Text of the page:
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If Corporations Have Rights Like People, Shouldn't Animals?

In a nation where corporations are people and others want fetuses to be, a core of philosophers and attorneys are trying develop laws to declare animals “legal persons.”

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“Courses that promote standards for humane animal care and welfare are unlikely to provoke conflict,” he wrote, “but programs championing animal rights or ‘liberation’ set up adversarial potential on campuses and pose a serious risk to the future of animal research.”

Joyce Tischler, founder and chief counsel of the Animal Legal Defense Fund (ALDF) said such reactions remind her of early environmental law classes, when the refrain was, “Oh my God, it’s so radical!” She says that Steven Wise aside, courses are basically animal protection law and may not even include a section on animal rights.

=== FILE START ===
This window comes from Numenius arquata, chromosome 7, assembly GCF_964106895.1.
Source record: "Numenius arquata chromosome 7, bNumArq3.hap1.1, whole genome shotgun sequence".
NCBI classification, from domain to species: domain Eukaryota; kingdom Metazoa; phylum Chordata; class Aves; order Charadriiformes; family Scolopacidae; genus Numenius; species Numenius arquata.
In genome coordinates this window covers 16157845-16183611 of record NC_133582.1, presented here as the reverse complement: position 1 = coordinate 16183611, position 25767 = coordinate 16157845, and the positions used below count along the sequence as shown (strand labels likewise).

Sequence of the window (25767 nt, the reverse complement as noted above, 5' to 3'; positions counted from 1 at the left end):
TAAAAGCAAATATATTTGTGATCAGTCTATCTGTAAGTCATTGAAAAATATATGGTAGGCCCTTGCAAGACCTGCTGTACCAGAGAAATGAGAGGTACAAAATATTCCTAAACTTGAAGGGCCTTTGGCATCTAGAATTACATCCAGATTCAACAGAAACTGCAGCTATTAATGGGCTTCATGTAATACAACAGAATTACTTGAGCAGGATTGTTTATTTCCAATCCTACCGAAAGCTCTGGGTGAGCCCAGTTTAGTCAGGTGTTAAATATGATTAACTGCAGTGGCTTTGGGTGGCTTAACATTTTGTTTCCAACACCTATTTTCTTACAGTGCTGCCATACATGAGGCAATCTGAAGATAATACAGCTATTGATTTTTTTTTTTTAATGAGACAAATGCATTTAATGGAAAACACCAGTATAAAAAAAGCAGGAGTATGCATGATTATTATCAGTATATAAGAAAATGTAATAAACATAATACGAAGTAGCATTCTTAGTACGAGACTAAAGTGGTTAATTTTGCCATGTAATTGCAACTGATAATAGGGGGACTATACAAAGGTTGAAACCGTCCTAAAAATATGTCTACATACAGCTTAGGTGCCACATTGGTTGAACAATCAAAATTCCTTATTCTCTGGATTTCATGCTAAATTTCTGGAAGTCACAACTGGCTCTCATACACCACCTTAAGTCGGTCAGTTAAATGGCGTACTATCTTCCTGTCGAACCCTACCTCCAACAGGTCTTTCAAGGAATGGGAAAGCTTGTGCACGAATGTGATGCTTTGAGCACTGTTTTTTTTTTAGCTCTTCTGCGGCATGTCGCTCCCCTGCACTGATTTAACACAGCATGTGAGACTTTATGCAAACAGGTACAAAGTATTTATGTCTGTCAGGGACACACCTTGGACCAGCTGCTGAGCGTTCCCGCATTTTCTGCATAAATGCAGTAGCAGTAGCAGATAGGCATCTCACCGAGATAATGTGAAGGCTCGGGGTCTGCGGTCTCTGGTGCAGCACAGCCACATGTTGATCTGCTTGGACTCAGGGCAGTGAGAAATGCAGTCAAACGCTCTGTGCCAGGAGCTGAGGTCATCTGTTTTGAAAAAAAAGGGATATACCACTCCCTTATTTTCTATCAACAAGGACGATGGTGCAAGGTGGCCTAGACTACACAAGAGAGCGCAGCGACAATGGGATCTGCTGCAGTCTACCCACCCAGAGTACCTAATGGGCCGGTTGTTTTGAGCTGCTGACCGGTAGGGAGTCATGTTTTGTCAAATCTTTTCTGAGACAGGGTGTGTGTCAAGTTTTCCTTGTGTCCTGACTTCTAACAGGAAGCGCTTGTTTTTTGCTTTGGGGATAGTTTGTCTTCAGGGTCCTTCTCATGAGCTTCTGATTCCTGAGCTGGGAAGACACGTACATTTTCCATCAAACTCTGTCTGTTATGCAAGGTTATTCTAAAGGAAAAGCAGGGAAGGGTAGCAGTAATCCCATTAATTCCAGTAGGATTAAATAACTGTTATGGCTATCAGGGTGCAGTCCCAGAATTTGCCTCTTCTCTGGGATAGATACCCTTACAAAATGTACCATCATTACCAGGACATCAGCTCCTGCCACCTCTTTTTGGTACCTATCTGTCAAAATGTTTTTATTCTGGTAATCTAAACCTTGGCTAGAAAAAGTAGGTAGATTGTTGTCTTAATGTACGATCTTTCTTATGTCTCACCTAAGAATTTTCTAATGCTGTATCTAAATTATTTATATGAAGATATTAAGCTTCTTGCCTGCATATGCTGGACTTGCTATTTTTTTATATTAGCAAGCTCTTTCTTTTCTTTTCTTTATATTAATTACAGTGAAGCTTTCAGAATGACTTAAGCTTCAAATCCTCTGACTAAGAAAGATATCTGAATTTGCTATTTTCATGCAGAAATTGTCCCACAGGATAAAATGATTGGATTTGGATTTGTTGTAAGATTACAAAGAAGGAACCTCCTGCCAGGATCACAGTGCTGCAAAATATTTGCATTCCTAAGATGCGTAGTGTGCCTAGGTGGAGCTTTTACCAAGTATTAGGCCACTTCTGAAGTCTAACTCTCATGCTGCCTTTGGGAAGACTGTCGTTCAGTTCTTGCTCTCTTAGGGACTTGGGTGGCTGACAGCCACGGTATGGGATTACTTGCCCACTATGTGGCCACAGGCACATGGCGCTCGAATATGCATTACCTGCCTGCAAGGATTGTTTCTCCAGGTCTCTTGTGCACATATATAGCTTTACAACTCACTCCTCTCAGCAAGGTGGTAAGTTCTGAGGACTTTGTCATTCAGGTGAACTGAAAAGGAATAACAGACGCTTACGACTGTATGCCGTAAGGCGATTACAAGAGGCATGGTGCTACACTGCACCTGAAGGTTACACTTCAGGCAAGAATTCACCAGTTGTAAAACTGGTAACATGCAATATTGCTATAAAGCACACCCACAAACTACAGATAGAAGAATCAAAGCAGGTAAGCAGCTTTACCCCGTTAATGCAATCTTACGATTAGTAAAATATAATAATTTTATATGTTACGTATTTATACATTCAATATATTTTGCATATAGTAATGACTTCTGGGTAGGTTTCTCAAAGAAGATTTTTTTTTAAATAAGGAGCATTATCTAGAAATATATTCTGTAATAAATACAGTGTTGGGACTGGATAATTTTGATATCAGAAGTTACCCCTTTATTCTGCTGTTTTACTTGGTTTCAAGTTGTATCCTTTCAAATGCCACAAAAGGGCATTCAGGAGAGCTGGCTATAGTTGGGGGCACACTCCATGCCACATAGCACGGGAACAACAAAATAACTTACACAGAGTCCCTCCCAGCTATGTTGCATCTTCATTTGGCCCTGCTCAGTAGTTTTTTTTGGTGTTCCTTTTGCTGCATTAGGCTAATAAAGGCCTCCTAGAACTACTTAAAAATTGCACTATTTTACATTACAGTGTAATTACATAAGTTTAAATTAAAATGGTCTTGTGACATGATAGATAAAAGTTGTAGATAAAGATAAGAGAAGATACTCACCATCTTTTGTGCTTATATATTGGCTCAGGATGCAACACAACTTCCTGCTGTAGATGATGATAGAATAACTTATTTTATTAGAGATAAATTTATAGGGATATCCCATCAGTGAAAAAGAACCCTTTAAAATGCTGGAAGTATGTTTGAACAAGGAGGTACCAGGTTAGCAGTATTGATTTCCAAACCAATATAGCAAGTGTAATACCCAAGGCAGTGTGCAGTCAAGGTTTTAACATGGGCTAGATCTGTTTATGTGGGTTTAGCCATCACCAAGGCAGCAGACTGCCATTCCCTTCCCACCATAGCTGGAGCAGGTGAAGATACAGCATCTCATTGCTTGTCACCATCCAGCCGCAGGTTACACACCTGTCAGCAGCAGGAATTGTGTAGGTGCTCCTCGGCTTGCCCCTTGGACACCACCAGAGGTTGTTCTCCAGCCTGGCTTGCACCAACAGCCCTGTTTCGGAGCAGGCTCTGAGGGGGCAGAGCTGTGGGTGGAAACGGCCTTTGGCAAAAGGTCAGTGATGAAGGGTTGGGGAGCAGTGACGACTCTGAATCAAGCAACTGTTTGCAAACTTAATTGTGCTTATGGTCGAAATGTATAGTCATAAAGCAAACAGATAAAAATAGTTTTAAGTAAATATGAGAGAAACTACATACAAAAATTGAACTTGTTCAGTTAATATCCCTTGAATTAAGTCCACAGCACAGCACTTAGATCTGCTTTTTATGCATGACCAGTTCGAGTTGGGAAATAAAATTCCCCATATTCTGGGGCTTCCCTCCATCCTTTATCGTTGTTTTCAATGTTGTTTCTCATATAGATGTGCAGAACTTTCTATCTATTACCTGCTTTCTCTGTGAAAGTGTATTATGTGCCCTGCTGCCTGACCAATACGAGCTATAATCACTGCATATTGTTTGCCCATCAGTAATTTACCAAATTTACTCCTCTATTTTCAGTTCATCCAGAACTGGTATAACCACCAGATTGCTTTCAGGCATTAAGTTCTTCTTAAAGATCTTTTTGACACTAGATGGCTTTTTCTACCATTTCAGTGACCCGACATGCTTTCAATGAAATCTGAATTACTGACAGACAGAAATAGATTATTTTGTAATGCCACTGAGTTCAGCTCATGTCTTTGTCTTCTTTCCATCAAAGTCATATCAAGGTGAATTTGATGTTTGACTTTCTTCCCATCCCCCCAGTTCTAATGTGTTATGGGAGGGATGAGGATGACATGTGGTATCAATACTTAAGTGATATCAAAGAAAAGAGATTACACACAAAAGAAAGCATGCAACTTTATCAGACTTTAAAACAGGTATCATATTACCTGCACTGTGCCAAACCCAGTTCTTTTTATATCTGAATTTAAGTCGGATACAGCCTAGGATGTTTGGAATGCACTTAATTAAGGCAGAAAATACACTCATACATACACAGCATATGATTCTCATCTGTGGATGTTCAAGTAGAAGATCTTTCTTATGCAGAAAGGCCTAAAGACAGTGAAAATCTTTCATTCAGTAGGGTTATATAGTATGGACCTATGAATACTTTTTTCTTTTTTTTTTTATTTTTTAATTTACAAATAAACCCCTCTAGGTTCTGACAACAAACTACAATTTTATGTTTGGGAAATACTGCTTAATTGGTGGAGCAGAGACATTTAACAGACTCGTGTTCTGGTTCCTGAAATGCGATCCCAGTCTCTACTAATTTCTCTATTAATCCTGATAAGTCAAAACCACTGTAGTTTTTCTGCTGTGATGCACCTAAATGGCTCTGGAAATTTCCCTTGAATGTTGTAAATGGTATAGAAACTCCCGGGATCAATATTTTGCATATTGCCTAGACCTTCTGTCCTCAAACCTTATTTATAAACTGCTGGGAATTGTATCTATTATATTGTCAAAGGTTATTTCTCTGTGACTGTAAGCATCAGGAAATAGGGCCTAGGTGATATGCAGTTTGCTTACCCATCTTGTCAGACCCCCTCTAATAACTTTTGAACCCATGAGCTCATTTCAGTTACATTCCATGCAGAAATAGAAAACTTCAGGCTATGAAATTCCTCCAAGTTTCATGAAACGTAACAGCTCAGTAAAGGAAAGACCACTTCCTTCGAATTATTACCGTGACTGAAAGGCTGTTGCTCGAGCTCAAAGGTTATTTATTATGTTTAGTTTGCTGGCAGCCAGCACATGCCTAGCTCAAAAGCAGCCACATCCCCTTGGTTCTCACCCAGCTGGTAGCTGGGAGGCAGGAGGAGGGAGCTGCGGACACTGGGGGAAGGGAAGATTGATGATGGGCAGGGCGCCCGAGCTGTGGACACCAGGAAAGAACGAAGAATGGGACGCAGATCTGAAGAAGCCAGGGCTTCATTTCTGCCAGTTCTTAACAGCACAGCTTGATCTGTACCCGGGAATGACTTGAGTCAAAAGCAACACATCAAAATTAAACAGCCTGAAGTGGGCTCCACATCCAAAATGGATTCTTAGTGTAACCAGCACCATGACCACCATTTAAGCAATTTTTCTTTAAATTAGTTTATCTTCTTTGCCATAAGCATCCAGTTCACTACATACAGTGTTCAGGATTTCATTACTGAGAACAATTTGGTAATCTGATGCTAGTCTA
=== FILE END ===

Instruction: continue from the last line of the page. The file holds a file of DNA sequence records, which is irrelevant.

ALDF attorney Matthew Liebman responded to Conn on ALDF’s website saying that “there is no doubt that at least a few animal research programs have attempted to block the addition of animal law courses or at least alter their content.” While in a follow-up e-mail he explained that his statement was “anecdotal,” he did think Conn’s editorial “demonstrates the anxiety many researchers feel about the proliferation of animal law classes.”

They are certainly not going away. Lewis & Clark Law School’s Center for Animal Law Studies will present the 9th annual National Animal Law Competitions, an inter-law school competition in collaboration with the ALDF, at UCLA in February 2012. 

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